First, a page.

Lava from the Cumbre Vieja volcano on Spain's La Palma poured into the Atlantic Ocean for a second day on Thursday, creating a rocky outcrop more than 500 metres wide that extends the island's coastline farther to the west.
Vicente Soler, a volcanologist with Spain's National Research Council, said by flowing into the sea the lava was less likely to cause damage than it would on land.
Thousands of people were evacuated from their homes and La Palma airport was temporarily closed after the volcano erupted on September 19. The lava flow destroyed more than 800 buildings, as well as banana plantations, roads and other infrastructure.
"This outlet ... represents the most favourable situation for the lava flow not to keep invading new territory as it has been doing until now," Mr Soler said in a video on social media.
After meandering downhill to the coast for nearly 10 days, the lava reached the ocean just before midnight on Tuesday near the town of Tazacorte. On reaching the water, the lava cools rapidly, binding to the cliffside and enlarging the island's territory.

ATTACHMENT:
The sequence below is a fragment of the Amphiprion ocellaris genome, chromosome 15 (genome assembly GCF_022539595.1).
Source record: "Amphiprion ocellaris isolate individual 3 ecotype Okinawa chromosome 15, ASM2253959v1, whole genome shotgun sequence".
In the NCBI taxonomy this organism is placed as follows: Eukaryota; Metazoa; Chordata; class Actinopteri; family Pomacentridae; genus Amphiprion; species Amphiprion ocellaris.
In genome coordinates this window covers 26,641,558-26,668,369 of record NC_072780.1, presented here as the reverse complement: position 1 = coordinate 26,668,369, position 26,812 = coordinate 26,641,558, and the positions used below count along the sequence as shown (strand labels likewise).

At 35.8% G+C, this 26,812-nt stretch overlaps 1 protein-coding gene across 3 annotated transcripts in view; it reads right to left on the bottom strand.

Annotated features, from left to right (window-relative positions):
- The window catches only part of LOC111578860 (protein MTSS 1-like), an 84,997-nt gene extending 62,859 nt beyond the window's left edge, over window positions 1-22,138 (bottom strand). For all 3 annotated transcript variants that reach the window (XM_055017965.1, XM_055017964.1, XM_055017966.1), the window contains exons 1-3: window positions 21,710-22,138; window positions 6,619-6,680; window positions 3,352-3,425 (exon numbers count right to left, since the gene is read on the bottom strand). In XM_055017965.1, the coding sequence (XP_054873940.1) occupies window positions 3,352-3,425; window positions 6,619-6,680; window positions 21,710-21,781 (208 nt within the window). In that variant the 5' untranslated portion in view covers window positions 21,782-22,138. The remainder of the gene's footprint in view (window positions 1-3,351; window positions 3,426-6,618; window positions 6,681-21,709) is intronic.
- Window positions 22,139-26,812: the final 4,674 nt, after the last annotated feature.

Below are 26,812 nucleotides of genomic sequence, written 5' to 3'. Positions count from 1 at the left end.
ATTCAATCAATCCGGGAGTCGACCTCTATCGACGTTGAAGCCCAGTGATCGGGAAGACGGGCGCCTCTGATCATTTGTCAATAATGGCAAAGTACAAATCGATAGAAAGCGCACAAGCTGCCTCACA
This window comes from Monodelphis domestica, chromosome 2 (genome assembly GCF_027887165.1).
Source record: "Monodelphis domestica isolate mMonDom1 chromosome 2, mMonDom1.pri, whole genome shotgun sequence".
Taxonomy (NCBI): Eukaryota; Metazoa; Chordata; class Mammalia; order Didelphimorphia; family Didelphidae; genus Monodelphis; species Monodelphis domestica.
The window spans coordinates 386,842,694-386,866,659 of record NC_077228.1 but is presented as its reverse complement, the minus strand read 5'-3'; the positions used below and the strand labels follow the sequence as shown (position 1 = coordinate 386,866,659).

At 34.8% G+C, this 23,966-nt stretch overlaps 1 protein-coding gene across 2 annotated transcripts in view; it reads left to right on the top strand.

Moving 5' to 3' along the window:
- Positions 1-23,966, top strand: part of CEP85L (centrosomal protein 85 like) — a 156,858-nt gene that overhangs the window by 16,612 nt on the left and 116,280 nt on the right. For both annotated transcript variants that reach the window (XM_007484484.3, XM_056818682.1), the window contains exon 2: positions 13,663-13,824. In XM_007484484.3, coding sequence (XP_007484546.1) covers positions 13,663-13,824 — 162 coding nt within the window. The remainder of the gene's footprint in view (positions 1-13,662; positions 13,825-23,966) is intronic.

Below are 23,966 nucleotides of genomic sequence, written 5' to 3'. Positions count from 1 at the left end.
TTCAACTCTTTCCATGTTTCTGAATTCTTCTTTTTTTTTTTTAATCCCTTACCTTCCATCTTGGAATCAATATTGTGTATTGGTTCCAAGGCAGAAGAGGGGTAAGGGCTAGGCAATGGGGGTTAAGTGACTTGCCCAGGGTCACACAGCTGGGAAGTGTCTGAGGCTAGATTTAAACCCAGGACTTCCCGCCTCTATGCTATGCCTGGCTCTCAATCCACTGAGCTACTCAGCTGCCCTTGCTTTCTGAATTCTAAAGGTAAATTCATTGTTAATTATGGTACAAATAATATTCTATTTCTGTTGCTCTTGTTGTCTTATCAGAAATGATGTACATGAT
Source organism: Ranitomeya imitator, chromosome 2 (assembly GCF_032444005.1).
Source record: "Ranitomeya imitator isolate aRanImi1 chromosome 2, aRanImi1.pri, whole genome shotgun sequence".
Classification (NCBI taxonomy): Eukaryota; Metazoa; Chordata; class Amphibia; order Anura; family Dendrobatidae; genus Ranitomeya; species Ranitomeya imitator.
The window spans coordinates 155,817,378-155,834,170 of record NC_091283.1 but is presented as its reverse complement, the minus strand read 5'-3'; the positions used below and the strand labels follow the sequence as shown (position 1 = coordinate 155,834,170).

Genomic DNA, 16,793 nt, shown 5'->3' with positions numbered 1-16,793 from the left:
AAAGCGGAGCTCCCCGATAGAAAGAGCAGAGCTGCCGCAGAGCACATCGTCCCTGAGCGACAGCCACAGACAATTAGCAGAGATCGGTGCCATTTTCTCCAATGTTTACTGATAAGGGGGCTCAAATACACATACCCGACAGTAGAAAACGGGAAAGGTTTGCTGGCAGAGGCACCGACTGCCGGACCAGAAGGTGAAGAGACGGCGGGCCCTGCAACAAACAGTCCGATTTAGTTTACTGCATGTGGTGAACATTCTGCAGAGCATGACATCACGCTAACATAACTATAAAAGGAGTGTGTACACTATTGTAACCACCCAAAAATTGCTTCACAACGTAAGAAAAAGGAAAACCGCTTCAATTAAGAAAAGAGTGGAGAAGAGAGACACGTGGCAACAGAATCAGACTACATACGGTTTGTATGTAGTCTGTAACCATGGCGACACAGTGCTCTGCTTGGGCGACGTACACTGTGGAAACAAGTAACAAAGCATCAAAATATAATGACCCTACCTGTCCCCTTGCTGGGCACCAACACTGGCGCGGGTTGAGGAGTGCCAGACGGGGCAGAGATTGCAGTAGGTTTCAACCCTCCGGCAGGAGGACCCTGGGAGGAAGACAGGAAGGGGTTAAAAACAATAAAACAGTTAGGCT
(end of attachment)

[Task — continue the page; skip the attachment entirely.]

Despite fears of toxic gases from the lava reacting with the seawater, authorities said the air inland was fine to breathe.
Emergency services said that ash thrown out from the crater was blocking sunlight and reducing visibility.
Several villages near the coastline are locked down as a precaution, but banana farmers in several villages were allowed access to their plantations to tend their crops.
The eruption appears to have calmed and no lava was being expelled from the crater, Reuters reported, although smoke continued to billow from the volcano.